An object of this invention is to provide a method of forming a dense vertical FET device.

Another object of this invention is to provide a dense vertical FET device.

A further object of this invention is to provide a method for forming a high density memory cell.

Still another object of this invention is to provide a high density memory cell.

The foregoing and other objects, features, and advantages of the invention will be more apparent from the following more particular description of the preferred embodiments of the invention as illustrated in the accompanying drawings.

BRIEF DESCRIPTION OF THE DRAWINGS

In the drawings:

FIGS. 1-12 are fragmentary diagrammatic sectional views of a portion of a substrate showing various stages of formation of a dense vertical FET device in the substrate.

FIG. 13 is a fragmentary perspective view of a portion of the substrate showing a stage in forming the dense vertical FET device and taken along line 13--13 of FIG. 12.

FIG. 14 is a fragmentary sectional view of the portion of the substrate of FIG. 13 and taken along line 14--14 of FIG. 13.

FIG. 15 is a fragmentary sectional view of the portion of the substrate of FIG. 13 and taken along line 15--15 of FIG. 13.

FIG. 16 is a fragmentary perspective view of a portion of the substrate showing a stage in forming the dense vertical FET device and taken along line 13--13 of FIG. 12.

FIG. 17 is a fragmentary sectional view of the portion of the substrate of FIG. 16 and taken along line 17--17 of FIG. 16.

FIGS. 18 and 19 are fragmentary diagrammatic sectional views of a portion of the substrate showing further stages of formation of the dense vertical FET device in the substrate.

FIG. 20 is a fragmentary diagrammatic sectional view of a portion of the substrate showing another stage of formation of the dense vertical FET device and taken along line 20--20 of FIG. 21.

FIG. 21 is a fragmentary top plan view of a portion of a substrate in which dense vertical FET devices are formed and at the stage of formation shown in FIG. 20.

FIG. 22 is a fragmentary diagrammatic sectional view of a portion of the substrate showing the same stage of formation of the dense vertical FET device as FIG. 20 and taken along line 22--22 of FIG. 21.

FIGS. 23 and 24 are fragmentary diagrammatic sectional views of a portion of the substrate showing various stages of formation of a modification of the dense vertical FET device.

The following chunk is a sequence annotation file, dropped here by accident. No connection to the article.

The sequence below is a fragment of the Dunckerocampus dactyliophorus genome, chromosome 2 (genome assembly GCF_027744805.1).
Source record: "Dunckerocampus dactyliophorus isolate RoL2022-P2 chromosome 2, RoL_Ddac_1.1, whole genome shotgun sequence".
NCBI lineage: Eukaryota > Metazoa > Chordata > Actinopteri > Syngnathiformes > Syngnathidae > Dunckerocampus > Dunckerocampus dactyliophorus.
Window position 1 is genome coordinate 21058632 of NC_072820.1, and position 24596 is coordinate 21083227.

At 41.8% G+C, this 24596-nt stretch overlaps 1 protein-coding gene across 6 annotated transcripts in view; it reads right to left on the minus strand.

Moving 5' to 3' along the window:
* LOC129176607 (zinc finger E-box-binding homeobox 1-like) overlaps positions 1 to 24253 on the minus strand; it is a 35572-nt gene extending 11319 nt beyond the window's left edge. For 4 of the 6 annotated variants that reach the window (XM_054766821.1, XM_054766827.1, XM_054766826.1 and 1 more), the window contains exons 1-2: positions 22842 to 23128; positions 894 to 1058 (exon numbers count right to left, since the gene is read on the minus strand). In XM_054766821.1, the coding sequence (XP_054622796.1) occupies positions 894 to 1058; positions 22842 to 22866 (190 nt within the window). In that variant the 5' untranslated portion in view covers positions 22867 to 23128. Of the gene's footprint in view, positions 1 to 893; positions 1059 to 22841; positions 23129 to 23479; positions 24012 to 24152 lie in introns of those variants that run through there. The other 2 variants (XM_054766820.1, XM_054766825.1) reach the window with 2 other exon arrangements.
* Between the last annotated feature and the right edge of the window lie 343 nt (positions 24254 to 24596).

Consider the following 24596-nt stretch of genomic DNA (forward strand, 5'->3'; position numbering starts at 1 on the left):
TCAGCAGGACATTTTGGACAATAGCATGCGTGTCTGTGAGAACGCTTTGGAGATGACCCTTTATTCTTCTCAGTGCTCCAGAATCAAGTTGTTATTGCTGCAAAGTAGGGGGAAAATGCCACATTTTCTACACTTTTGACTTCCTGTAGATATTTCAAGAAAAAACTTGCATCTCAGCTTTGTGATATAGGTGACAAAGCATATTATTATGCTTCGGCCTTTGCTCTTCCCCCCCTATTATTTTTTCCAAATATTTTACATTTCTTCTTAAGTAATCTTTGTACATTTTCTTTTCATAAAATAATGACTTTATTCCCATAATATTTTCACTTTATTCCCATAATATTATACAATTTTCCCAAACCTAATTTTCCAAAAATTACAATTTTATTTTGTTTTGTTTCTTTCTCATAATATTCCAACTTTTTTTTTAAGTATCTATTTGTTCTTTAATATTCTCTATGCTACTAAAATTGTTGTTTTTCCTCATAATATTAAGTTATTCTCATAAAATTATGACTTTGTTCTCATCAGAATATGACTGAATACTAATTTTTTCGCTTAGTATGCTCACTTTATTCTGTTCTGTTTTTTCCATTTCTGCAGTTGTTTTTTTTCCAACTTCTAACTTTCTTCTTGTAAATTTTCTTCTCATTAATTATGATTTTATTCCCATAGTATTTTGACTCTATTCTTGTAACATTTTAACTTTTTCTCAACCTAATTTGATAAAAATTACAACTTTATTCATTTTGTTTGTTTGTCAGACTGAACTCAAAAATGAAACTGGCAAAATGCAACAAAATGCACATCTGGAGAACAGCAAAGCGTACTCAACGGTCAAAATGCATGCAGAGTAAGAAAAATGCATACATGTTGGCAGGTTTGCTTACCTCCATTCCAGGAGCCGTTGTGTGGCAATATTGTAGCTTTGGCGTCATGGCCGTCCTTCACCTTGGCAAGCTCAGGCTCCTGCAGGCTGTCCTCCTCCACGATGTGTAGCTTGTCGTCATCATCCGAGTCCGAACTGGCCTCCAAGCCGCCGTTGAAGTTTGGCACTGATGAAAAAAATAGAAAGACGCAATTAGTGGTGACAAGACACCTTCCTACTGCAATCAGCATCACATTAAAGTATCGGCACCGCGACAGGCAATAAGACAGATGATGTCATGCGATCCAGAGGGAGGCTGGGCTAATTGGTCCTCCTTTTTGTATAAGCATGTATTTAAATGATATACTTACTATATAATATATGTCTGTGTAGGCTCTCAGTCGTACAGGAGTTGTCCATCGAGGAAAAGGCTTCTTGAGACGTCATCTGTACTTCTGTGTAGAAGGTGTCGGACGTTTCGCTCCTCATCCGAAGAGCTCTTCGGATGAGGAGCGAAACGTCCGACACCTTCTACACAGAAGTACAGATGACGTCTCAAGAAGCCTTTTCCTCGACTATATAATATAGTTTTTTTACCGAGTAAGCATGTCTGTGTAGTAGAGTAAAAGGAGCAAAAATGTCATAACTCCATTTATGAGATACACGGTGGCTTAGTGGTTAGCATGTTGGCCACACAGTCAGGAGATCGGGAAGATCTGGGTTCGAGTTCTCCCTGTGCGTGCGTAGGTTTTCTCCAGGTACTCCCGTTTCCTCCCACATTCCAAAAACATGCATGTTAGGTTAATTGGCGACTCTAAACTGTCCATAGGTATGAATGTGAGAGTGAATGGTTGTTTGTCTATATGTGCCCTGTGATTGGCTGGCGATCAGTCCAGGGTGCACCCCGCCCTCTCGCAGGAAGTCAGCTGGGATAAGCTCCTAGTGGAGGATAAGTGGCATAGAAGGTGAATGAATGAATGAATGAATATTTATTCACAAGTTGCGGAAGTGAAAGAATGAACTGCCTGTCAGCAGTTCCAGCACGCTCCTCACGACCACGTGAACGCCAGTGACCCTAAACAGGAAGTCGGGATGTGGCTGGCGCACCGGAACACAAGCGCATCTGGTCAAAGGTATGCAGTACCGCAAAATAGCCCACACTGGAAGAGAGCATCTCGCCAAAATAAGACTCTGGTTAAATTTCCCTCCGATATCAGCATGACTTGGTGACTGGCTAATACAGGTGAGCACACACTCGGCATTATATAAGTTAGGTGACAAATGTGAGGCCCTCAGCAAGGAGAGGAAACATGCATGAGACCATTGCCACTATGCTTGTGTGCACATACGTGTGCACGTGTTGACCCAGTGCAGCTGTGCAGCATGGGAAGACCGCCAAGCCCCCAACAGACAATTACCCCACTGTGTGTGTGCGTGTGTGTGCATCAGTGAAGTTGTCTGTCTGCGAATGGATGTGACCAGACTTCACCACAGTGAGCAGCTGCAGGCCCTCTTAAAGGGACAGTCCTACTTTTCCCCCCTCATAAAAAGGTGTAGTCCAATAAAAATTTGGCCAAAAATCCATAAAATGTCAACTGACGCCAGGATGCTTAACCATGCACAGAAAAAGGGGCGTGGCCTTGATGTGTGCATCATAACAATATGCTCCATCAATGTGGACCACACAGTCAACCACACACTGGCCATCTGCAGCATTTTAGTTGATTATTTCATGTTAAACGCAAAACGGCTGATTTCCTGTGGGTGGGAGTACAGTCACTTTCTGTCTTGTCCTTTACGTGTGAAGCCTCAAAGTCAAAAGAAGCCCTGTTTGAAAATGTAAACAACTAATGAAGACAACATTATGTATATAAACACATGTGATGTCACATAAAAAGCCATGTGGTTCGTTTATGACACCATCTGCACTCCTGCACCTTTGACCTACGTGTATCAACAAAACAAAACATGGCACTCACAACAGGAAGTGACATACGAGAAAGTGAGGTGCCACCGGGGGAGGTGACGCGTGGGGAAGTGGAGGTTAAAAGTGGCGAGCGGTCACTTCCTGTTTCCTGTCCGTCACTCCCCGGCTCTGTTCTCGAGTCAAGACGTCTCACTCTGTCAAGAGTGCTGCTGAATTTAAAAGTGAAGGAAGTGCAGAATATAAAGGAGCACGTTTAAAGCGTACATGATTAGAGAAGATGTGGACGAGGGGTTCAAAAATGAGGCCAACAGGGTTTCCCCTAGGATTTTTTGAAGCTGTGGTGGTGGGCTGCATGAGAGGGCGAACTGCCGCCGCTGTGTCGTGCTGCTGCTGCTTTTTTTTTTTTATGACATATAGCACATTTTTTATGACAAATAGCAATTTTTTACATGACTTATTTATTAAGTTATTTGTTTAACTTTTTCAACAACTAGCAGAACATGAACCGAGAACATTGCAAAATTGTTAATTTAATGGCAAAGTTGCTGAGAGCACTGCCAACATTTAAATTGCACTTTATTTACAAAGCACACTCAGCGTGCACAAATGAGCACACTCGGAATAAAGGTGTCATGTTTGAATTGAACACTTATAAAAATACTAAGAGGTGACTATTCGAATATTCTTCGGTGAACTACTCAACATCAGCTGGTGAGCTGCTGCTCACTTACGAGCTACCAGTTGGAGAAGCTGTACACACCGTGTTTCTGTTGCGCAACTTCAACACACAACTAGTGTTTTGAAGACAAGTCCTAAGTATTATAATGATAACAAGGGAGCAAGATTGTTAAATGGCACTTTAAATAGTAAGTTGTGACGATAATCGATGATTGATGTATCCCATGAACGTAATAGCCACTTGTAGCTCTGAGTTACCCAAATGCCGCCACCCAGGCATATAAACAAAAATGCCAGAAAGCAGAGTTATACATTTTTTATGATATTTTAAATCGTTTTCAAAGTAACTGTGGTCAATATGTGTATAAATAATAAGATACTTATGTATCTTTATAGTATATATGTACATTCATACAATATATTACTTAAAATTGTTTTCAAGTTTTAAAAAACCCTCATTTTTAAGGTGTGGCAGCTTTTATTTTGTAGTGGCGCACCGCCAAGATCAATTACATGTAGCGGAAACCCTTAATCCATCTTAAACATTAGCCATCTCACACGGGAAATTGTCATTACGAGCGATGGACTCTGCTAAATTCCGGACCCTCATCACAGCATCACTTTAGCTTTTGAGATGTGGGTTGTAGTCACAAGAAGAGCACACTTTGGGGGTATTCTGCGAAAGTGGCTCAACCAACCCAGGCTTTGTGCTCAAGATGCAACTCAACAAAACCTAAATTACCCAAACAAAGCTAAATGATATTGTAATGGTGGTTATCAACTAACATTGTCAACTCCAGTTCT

FIGS. 25 and 26 are fragmentary diagrammatic sectional views of a portion of the substrate showing various stages of formation of another modification of the dense vertical FET device.

FIG. 27 is a fragmentary diagrammatic sectional view of a portion of the substrate showing a stage of formation of a further modification of the dense vertical FET device.

DETAILED DESCRIPTION OF PREFERRED EMBODIMENTS

Referring to the drawings and particularly FIG. 1, there is shown a substrate 10 of monocrystalline silicon having a <100> orientation. The substrate 10 may be either P or P+ conductivity with the substrate 10 preferably being of P conductivity.

An epitaxial layer 11 is grown from the substrate 10 by any conventional techniques. The epitaxial layer 11 has a P conductivity when the substrate 10 has a P+ conductivity and has a P- conductivity when the substrate 10 has a P conductivity.

One suitable example of growing the epitaxial layer 11 is to use a mixture of SiCl4 --H2 or SiH4 --H2 at a temperature of about 1,000 C., for example. The epitaxial layer 11 may have a thickness in the range of two to six microns and preferably has a thickness in the range of three to four microns. The epitaxial layer 11 has a maximum impurity concentration or doping level of about 1015 atoms/cm3.

After the epitaxial layer 11 has been grown, a layer 12 of silicon dioxide is formed on top of the epitaxial layer 11. The layer 12 of silicon dioxide may be formed through oxidizing a portion of the epitaxial layer 11, for example. When the layer 12 of silicon dioxide is formed through oxidizing a portion of the epitaxial layer 11, a portion of the epitaxial layer 11 must remain so that it still has a thickness of at least 700 A to 2,000 A after oxidation.

This thermal oxidation may occur in either dry oxygen or steam at a temperature in the range of 800 C. to 1,050 C., for example. When using steam, a temperature of 925 C. is preferred.

Instead of growing the layer 12 of silicon dioxide on the epitaxial layer 11, the layer 12 of silicon dioxide may be deposited by chemical vapor deposition (CVD). The thickness of the layer 12 of silicon dioxide is in the range of 1,000 A to 5,000 A and is preferably about 2,000 A.

After the layer 12 of silicon dioxide is formed, a mask is placed over the layer 12 of silicon dioxide. The mask is formed by depositing a blanket layer 14 (see FIG. 2) of photoresist and then exposing and developing the layer 14 of photoresist to produce portions of the layer 14 of photoresist as shown in FIG. 2.

The remaining portions of the layer 14 of photoresist function as a mask to enable etching of openings 15 (see FIG. 2) in the layer 12 of silicon dioxide. This etching of the layer 12 of silicon dioxide to form the openings 15 therein may be by buffered hydrofluoric acid solution, which may be a 7:1 solution, for example, or by reactive ion etching (RIE) using a gas of CF4 --H2, for example.

An N+ region 16 is then formed in the epitaxial layer 11 through each of the openings 15 in the layer 12 of silicon dioxide. The N+ region 16 is formed by diffusion or ion implantation. The diffused impurity may be phosphorous or arsenic.